Arnold Kling  

Two Links

Wisdom Worth Repeating... Money--Designed or Emergent?...

Both feature Tyler Cowen.

Here (or perhaps you should start here), he talks about stories. It is classic Tyler, playing cat and mouse games with your head. Basically, he is saying that stories have an advantage in that they serve as a filter for viewing the world, making them very economical in terms of memory and understanding. However, they have a disadvantage in that they serve as a filter for viewing the world, which means that they filter out information that might help us see reality with fewer biases. But watch it yourself. It's funny and insightful, and well worth your time.

On a completely different note, also worth your time is Steven Randy Waldman's account of a meeting between bloggers and Treasury officials.

Tyler is a master at synthesizing diverse strands. At a certain point, he took control of the meeting, and teased out what was common to our often conflicting comments -- skepticism that unsustainable aspects of the financial system that preceded the crisis were actually being changed, a sense that problems were being papered over or accommodated rather than solved.

I was not invited to the meeting. Although I would have enjoyed it, my sense is that I would have added little or no value at the margin. My sense is that the meeting served to underline the differences between insiders and outsiders. The bloggers represent outsiders who, regardless of ideology, are skeptical of the ability of regulators to supervise large institutions.

Our view is best expressed by Baseline Scenario's Simon Johnson and James Kwak, who apparently were not at the meeting in person although were likely represented in spirit. That is, regardless of the intentions of regulators, when financial institutions are large, they become politically powerful. It is a variation on the cliche that if you owe the bank one dollar, the bank controls you, but if you owe the bank a million dollars, you control the bank. Small institutions can be controlled by regulators. With large institutions, the control shifts in the other direction.

Naturally, the officials in the regulatory community are less likely to see things that way. They are more likely to overestimate both their own ability to regulate large financial institutions and the value that those institutions provide to the economy.

Having said that, it could be there are people within Treasury who are quite sympathetic to the outsider point of view. They might have been trying to get that point of view more "air time" within Treasury. Or they might have been trying to bestow some credibility on that point of view by making it known that they were willing to sit down with bloggers.

Steven, who was there, takes a less charitable view, as you can tell from his must-read report. But my guess would be that somebody at Treasury genuinely sympathizes with the outsider point of view and is trying to bring it more into play.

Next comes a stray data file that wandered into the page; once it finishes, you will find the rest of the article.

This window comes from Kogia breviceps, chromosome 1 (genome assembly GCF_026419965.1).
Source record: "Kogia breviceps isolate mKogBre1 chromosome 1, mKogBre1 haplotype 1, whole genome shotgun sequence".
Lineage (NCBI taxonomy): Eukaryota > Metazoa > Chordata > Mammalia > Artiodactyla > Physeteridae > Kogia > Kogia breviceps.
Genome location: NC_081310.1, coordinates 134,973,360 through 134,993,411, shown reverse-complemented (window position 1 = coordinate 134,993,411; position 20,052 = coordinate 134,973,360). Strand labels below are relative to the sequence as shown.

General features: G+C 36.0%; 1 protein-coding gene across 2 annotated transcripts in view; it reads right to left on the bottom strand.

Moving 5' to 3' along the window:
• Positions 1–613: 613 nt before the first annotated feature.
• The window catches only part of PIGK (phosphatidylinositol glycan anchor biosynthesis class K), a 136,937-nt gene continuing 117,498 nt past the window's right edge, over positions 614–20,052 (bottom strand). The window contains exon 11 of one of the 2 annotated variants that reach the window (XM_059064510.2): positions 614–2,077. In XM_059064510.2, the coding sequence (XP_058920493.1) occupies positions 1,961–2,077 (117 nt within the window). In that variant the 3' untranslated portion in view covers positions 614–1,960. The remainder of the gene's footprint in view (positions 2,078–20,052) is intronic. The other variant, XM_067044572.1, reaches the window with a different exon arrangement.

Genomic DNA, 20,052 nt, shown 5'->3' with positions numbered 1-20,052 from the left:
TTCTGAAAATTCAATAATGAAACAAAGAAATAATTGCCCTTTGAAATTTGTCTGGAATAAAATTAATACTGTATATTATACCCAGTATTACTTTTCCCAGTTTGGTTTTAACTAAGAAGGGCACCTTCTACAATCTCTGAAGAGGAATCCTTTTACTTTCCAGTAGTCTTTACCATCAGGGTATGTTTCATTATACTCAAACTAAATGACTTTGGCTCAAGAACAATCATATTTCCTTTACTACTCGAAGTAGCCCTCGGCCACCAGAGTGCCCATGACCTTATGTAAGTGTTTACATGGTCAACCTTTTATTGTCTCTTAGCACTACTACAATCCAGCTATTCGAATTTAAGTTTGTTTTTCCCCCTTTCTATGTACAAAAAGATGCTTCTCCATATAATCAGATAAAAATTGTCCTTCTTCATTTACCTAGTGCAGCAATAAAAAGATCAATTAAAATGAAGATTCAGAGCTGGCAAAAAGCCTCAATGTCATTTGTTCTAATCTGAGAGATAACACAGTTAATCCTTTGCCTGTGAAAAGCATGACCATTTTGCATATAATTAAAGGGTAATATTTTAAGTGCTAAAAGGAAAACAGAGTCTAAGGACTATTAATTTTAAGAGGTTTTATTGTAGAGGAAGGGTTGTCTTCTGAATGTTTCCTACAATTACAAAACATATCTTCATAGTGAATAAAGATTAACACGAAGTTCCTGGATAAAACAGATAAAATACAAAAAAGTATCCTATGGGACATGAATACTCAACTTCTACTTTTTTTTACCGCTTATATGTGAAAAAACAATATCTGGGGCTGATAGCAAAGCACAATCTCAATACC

COMMENTS (7 to date)
Greg Ransom writes:

You can call anything a "story".

One more Tyler Cowen card trick ...

Greg Ransom writes:

It also makes a difference that the "regulators" are all part of the same Wall Street back-slap group -- and they've all got hundreds of millions of their personal dollars on the line with the firms they are "regulating".

It also make a difference that Wall Street has their Congressional and White House bosses in their back pocket ...

Lee Kelly writes:

I am always underwhelmed by Cowen. Perhaps I have spent too much time thinking about these matters already -- it doesn't seem novel or interesting.

Greg Ransom writes:

There are some very good books on metaphor by philosophers that cover the ground Cowen explicates in terms of "story". Anyone could learn alot from these books.

R. Richard Schweitzer writes:

In all this, the issue not faced seems to be:

What are "Regulators?"

What are their functions (intended & by extension)?

Shall we return to Chief Judge E. Barret Prettyman's classification under Administrative Law (Barbour Lectures, U.Va. Law);

"The job of the Administrator is to adminster the law."

Instead, are we asking adminstrators to make judgments as to the propriety or quality of the actions and judgments of others?

What is really being sought from what is being proposed?

John Papola writes:

Smells like Taleb’s “narrative fallacy”. I can’t wait to check it out...

Larry writes:

Stories are filters, but they also work as compression algorithms, i.e., as an abstraction or model. By using story forms to remember events, we avoid having to independently remember elements that are common to other instances of similar stories. Instead, we incrementally remember the features that distinguish one instance of a story from others, summarizing the repeated features by a reference to one or more stories.

Why are there only 7 story forms? Because they are the ones that suit our brain organization, and that provide reasonable approximations to the common range of experience. As our world changes, and we change accordingly, we may correspondingly need new story forms to be able to handle the novelty

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